I preface today’s column with a disclaimer: I am not an “outdoors” person. I have been camping a few times, as a guest of others. I have an appreciation of nature, but I was raised in the suburbs of Santa Clara and San Jose—where I still reside and planning to comfortably spend the rest of my days.
As a kid and well into my teens I spent a lot of time riding a bicycle. It was a means of transportation for my suburban life. Occasionally, some of us Hudson Drive boys would ride off to Stevens Creek Dam or to San Jose Airport, both of which took a few hours and were “adventures” on summer days.
I was once an avid runner and actually didn’t own a bicycle for over a decade. But I injured my foot and had to take care of my fitness needs in another way. In 1985, I purchased a Peugeot bicycle. I still ride that bike, though I also have a road bike. We live in Blossom Valley, so this bike got a lot of use. A ride a few miles south puts me in the rural Coyote Valley and this leads to many other roads, which are largely free of cars and, hence, safer for bicycles.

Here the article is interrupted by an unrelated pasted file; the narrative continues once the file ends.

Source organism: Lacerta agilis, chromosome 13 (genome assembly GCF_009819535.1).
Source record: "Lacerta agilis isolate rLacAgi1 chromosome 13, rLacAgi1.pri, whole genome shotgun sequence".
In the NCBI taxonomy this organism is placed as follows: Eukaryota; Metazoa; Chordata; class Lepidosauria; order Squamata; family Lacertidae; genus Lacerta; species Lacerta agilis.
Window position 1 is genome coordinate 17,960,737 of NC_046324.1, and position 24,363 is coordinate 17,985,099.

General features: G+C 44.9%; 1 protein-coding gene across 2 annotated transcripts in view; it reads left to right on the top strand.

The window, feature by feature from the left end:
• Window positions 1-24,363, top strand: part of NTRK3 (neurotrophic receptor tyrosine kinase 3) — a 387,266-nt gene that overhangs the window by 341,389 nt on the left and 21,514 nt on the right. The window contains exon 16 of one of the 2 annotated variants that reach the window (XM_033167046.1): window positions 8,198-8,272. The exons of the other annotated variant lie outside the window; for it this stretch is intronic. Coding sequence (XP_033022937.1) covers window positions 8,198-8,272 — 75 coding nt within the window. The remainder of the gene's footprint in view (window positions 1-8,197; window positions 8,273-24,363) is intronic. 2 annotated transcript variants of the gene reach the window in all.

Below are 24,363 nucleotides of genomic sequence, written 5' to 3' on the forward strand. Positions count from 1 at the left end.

During those early years, I discovered the Coyote Creek Trail. This trail provides a nice round trip of about 30 miles. If I head north, it goes an additional several miles before ending at Tully Road. Over the years I have discovered many other trails and I suggest that if you have not yet explored them—either hiking, walking, skating, or cycling—you should make it a point to do so.
Thanks to the work of the staff of Parks, Recreation and Neighborhood Services, and under the recent leadership of trails manager Yves Zsutty, the entire trail system has undergone an amazing transformation. This work has been done in concert with nearby cities, Santa Clara County staff and the Santa Clara Valley Water District.
San Jose has 54 miles of its own trails, with more planned. The Guadalupe River Trail is now paved from downtown to Alviso, offering cyclists a 20-mile round trip. The only problem I have is that there are a few breaks where I need to access the trail that runs along Highway 87 and then negotiate some city streets between Willow Street and Virginia Street, where the Guadalupe Trail begins.
To the west of these trails is the Los Gatos Creek Trail, which connects Los Gatos through Campbell and on to San Jose, where it ends at Meridian Avenue. The best news, though, is that we are very close to connecting all of these pieces to create a transportation and recreation trail network that will rival any American community. In fact, USA Today recently named Los Gatos Creek Trail one of the nation’s best trails.
James P. Reber is the executive director of San Jose Parks Foundation, a veteran nonprofit entrepreneur and experienced special event planner and producer. He can be reached at [email protected] or 408.893.PARK.